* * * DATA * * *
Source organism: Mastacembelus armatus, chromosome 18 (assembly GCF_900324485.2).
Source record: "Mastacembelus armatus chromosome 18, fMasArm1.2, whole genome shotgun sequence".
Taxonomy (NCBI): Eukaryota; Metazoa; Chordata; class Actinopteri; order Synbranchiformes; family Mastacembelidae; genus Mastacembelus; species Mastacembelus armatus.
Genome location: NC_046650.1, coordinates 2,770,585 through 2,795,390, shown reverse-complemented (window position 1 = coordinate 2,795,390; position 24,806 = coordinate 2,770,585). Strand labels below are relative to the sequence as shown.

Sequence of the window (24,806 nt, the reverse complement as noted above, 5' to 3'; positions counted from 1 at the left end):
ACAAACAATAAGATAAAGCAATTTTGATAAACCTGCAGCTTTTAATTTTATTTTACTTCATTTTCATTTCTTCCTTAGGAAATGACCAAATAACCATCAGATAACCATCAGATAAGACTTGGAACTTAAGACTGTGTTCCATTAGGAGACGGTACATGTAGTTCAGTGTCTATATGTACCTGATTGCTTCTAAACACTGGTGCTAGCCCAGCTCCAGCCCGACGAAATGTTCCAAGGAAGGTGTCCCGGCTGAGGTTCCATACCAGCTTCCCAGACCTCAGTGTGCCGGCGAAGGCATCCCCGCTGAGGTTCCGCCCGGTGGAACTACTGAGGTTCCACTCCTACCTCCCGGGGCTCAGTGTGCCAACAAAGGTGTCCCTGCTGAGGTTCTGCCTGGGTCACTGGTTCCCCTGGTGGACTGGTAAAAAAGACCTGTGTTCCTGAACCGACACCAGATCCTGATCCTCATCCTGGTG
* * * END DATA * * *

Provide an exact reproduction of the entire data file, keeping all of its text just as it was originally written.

Source organism: Mastacembelus armatus, chromosome 18 (assembly GCF_900324485.2).
Source record: "Mastacembelus armatus chromosome 18, fMasArm1.2, whole genome shotgun sequence".
Taxonomy (NCBI): Eukaryota; Metazoa; Chordata; class Actinopteri; order Synbranchiformes; family Mastacembelidae; genus Mastacembelus; species Mastacembelus armatus.
Genome location: NC_046650.1, coordinates 2,770,585 through 2,795,390, shown reverse-complemented (window position 1 = coordinate 2,795,390; position 24,806 = coordinate 2,770,585). Strand labels below are relative to the sequence as shown.

Sequence of the window (24,806 nt, the reverse complement as noted above, 5' to 3'; positions counted from 1 at the left end):
ACAAACAATAAGATAAAGCAATTTTGATAAACCTGCAGCTTTTAATTTTATTTTACTTCATTTTCATTTCTTCCTTAGGAAATGACCAAATAACCATCAGATAACCATCAGATAAGACTTGGAACTTAAGACTGTGTTCCATTAGGAGACGGTACATGTAGTTCAGTGTCTATATGTACCTGATTGCTTCTAAACACTGGTGCTAGCCCAGCTCCAGCCCGACGAAATGTTCCAAGGAAGGTGTCCCGGCTGAGGTTCCATACCAGCTTCCCAGACCTCAGTGTGCCGGCGAAGGCATCCCCGCTGAGGTTCCGCCCGGTGGAACTACTGAGGTTCCACTCCTACCTCCCGGGGCTCAGTGTGCCAACAAAGGTGTCCCTGCTGAGGTTCTGCCTGGGTCACTGGTTCCCCTGGTGGACTGGTAAAAAAGACCTGTGTTCCTGAACCGACACCAGATCCTGATCCTCATCCTGGTG